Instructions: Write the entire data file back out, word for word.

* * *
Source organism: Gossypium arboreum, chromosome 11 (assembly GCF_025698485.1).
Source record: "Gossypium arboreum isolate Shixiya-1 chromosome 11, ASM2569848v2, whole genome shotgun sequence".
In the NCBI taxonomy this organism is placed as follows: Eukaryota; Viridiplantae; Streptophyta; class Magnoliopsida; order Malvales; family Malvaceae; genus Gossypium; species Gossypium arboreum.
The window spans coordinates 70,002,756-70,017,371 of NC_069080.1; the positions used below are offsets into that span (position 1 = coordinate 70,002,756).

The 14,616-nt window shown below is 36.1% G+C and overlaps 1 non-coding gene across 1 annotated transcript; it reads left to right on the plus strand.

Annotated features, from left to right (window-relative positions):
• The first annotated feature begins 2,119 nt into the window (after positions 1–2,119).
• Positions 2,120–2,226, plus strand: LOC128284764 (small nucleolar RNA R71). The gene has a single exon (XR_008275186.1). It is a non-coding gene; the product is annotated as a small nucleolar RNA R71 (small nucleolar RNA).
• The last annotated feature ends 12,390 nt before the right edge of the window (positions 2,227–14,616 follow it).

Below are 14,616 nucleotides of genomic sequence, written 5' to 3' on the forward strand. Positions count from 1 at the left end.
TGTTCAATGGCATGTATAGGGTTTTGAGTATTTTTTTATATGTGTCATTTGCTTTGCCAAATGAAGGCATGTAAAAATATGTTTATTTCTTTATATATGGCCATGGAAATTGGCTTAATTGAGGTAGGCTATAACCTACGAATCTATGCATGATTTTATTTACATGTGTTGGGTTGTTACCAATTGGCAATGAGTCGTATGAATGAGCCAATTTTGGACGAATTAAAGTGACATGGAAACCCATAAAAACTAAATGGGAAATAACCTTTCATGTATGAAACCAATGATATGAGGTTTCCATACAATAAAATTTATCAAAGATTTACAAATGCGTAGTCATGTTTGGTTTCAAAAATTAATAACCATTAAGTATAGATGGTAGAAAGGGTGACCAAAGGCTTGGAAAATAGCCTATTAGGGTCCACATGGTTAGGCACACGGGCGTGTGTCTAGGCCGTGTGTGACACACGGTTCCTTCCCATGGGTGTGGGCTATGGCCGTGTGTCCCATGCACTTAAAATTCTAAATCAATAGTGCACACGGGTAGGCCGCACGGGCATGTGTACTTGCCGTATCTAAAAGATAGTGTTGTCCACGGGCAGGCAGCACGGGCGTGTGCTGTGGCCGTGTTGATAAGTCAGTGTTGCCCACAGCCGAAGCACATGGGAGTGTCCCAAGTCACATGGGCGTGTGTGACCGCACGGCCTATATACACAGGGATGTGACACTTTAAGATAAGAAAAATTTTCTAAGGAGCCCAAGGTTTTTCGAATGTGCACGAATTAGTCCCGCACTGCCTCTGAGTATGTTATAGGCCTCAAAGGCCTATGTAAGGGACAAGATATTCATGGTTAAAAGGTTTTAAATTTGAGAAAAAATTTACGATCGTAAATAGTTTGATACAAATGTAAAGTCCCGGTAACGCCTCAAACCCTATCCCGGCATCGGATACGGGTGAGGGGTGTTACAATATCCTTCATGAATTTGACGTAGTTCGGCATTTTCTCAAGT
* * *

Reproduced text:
Source organism: Gossypium arboreum, chromosome 11 (assembly GCF_025698485.1).
Source record: "Gossypium arboreum isolate Shixiya-1 chromosome 11, ASM2569848v2, whole genome shotgun sequence".
In the NCBI taxonomy this organism is placed as follows: Eukaryota; Viridiplantae; Streptophyta; class Magnoliopsida; order Malvales; family Malvaceae; genus Gossypium; species Gossypium arboreum.
The window spans coordinates 70,002,756-70,017,371 of NC_069080.1; the positions used below are offsets into that span (position 1 = coordinate 70,002,756).

The 14,616-nt window shown below is 36.1% G+C and overlaps 1 non-coding gene across 1 annotated transcript; it reads left to right on the plus strand.

Annotated features, from left to right (window-relative positions):
• The first annotated feature begins 2,119 nt into the window (after positions 1–2,119).
• Positions 2,120–2,226, plus strand: LOC128284764 (small nucleolar RNA R71). The gene has a single exon (XR_008275186.1). It is a non-coding gene; the product is annotated as a small nucleolar RNA R71 (small nucleolar RNA).
• The last annotated feature ends 12,390 nt before the right edge of the window (positions 2,227–14,616 follow it).

Below are 14,616 nucleotides of genomic sequence, written 5' to 3' on the forward strand. Positions count from 1 at the left end.
TGTTCAATGGCATGTATAGGGTTTTGAGTATTTTTTTATATGTGTCATTTGCTTTGCCAAATGAAGGCATGTAAAAATATGTTTATTTCTTTATATATGGCCATGGAAATTGGCTTAATTGAGGTAGGCTATAACCTACGAATCTATGCATGATTTTATTTACATGTGTTGGGTTGTTACCAATTGGCAATGAGTCGTATGAATGAGCCAATTTTGGACGAATTAAAGTGACATGGAAACCCATAAAAACTAAATGGGAAATAACCTTTCATGTATGAAACCAATGATATGAGGTTTCCATACAATAAAATTTATCAAAGATTTACAAATGCGTAGTCATGTTTGGTTTCAAAAATTAATAACCATTAAGTATAGATGGTAGAAAGGGTGACCAAAGGCTTGGAAAATAGCCTATTAGGGTCCACATGGTTAGGCACACGGGCGTGTGTCTAGGCCGTGTGTGACACACGGTTCCTTCCCATGGGTGTGGGCTATGGCCGTGTGTCCCATGCACTTAAAATTCTAAATCAATAGTGCACACGGGTAGGCCGCACGGGCATGTGTACTTGCCGTATCTAAAAGATAGTGTTGTCCACGGGCAGGCAGCACGGGCGTGTGCTGTGGCCGTGTTGATAAGTCAGTGTTGCCCACAGCCGAAGCACATGGGAGTGTCCCAAGTCACATGGGCGTGTGTGACCGCACGGCCTATATACACAGGGATGTGACACTTTAAGATAAGAAAAATTTTCTAAGGAGCCCAAGGTTTTTCGAATGTGCACGAATTAGTCCCGCACTGCCTCTGAGTATGTTATAGGCCTCAAAGGCCTATGTAAGGGACAAGATATTCATGGTTAAAAGGTTTTAAATTTGAGAAAAAATTTACGATCGTAAATAGTTTGATACAAATGTAAAGTCCCGGTAACGCCTCAAACCCTATCCCGGCATCGGATACGGGTGAGGGGTGTTACAATATCCTTCATGAATTTGACGTAGTTCGGCATTTTCTCAAGT